Thus, chatbots often use a combination of the different models in order to produce optimal results. For example, a customer support chatbot may use generative models for creating open-ended small talk with the user, but then are able to retrieve professional, predefined responses for answering the user’s inquiries regarding the business or product.
Chatbots can also be categorized based on the range of conversation topics they are able to cover. Closed domain chatbots, or dialog agents, are restricted to providing responses with a particular focus, such as booking a hotel room. Because they are designed with a specific goal in mind, these chatbots are often very efficient and have great success in accomplishing what they are intended to accomplish. The user-perceived quality is also high, because users don’t expect the chatbots to provide responses outside of the pre-established domain.
On the other hand, open domain chatbots, or conversational agents, are capable of exploring any range of conversation topics, much like how a human-to-human interaction would be. Many of these “companion bots” have filled the roles of a friend or therapist, allowing the user to connect with them on an emotional level. While they have great potential, open domain chatbots are challenging to implement and evaluate.
It is worthwhile to note that the term “chatbot” is sometimes reserved only for open domain conversational agents, but for the purpose of this course, we include closed domain dialog agents as well.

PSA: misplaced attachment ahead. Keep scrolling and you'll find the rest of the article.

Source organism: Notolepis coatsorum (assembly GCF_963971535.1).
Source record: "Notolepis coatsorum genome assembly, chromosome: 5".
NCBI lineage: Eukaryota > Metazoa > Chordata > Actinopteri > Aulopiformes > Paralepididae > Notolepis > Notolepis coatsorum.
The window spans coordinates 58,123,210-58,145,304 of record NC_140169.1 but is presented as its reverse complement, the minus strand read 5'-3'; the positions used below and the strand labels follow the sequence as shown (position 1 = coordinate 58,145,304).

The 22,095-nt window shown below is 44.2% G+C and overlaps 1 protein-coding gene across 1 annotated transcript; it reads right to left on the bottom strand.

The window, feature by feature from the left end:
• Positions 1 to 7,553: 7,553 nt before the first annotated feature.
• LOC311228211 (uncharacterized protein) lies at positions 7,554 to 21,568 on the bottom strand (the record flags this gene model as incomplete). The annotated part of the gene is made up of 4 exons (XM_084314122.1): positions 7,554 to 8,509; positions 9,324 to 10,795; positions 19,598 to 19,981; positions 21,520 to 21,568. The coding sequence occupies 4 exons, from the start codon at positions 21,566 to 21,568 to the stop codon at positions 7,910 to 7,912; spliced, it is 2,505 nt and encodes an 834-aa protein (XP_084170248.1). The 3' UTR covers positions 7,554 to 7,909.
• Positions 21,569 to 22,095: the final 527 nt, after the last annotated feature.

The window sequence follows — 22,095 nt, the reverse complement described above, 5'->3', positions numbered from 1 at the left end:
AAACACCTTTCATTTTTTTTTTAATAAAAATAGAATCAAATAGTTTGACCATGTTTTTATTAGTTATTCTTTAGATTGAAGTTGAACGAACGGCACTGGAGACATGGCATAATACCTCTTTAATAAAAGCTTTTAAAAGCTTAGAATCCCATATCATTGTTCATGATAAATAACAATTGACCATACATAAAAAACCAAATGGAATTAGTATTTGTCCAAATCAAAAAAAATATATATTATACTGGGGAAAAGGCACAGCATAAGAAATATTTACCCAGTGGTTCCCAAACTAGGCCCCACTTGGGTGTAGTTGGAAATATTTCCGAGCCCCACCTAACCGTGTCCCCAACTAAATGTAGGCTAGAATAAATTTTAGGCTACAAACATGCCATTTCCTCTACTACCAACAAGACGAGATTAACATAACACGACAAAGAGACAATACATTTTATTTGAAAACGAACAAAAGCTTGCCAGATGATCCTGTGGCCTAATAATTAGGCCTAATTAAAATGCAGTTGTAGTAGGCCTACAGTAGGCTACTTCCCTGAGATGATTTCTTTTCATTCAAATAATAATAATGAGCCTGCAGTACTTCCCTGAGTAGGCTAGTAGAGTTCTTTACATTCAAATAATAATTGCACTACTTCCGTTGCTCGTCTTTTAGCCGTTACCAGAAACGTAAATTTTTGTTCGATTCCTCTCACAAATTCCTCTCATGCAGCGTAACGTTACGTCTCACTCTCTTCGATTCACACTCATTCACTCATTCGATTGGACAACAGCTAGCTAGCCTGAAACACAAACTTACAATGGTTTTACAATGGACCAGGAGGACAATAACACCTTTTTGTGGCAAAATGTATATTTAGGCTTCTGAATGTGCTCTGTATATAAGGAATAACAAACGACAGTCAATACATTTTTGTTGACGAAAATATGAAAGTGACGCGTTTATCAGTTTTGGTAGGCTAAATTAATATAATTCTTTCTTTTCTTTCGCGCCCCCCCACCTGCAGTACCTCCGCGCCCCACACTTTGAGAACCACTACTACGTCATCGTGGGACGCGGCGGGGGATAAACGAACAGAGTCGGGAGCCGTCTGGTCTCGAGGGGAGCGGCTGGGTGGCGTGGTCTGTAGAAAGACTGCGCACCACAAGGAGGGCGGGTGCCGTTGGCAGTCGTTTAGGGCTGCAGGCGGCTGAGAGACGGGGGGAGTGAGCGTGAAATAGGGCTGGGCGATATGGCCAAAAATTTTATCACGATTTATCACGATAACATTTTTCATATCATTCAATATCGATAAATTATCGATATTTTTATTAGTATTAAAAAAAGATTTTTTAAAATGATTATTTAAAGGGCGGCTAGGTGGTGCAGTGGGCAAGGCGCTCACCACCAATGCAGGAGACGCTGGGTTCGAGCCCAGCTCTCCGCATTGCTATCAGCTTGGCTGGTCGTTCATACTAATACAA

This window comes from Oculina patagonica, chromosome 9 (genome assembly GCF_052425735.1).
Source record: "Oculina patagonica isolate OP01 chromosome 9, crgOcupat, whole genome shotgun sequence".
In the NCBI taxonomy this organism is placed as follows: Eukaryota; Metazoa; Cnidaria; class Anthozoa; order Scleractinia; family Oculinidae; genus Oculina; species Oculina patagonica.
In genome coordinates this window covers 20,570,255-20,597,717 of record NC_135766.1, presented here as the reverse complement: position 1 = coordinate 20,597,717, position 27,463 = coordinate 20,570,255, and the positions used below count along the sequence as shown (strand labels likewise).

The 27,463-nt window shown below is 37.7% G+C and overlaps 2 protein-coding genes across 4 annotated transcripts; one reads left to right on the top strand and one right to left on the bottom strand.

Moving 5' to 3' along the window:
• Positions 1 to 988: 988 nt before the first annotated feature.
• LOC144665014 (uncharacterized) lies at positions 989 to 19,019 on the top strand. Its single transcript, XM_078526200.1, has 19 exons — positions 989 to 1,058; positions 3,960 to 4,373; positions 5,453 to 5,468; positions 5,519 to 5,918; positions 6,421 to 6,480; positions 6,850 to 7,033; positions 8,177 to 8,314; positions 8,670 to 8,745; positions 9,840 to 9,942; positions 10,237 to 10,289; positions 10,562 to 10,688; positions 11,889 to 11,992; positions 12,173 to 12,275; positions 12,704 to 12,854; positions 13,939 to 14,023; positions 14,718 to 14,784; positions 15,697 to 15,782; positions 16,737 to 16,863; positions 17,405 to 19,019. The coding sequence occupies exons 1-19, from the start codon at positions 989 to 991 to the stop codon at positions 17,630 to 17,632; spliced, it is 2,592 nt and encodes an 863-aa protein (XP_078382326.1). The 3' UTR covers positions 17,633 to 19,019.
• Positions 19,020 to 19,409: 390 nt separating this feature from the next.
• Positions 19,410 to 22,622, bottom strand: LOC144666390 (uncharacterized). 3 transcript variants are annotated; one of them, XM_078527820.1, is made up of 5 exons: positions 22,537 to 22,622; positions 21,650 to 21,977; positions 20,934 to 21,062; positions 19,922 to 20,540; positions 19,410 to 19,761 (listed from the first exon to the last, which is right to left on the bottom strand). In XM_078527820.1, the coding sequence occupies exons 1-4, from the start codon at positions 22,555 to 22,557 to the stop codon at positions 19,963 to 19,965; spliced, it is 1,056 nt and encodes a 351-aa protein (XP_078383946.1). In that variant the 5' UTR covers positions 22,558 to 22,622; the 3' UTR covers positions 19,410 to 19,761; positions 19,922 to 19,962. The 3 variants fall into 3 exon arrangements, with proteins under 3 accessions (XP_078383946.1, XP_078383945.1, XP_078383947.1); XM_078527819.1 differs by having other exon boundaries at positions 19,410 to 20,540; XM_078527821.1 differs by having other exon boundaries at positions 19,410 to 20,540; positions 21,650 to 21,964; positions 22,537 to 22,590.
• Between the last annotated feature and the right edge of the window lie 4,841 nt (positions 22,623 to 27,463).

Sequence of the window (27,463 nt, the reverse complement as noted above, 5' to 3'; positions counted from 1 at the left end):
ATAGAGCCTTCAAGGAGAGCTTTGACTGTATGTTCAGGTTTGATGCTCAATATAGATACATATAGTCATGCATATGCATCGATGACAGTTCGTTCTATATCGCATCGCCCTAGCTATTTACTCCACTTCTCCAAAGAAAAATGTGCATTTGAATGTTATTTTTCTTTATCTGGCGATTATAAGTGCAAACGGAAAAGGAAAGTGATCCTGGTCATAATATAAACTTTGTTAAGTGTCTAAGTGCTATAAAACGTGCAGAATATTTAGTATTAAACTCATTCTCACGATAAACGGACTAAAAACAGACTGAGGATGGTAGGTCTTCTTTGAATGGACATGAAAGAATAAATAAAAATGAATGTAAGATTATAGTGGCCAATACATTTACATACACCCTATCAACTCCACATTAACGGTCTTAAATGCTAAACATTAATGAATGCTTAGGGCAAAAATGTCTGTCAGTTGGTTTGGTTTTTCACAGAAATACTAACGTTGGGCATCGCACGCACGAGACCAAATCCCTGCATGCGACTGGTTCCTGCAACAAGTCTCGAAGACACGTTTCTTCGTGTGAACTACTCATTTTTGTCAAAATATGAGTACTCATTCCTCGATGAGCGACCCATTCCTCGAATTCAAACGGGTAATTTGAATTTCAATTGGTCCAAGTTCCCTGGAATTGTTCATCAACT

Another way chatbots can be categorized is by which side – the user or bot – is able to take initiative on the conversation. Looking back at our previous example on hotel search, notice how the user is free to provide their request in their own words, and the chatbot is able to identify and piece together the relevant keywords to answer the query. This is an example of a mixed-initiative system, representative of a normal human-to-human conversation where all participants have the chance to take initiative.
By contrast, a system-initiative system is one where the chatbot controls the conversation and explicitly asks for each piece of information, such as the date and location for the hotel booking. While this system is more straight-forward to implement because user response can be anticipated, it lacks the flexibility and naturalness that characterize a normal human dialog.
Into the future
Chatbots have come a long way. What started out as computers that attempted to mimic human conversation has grown into elaborate systems that are able to carry out a multitude of functions and goals. But this great power and potential doesn’t come without a price. As chatbots continue to evolve, there are also growing ethical concerns that arise. We will discuss this in more detail in the next article!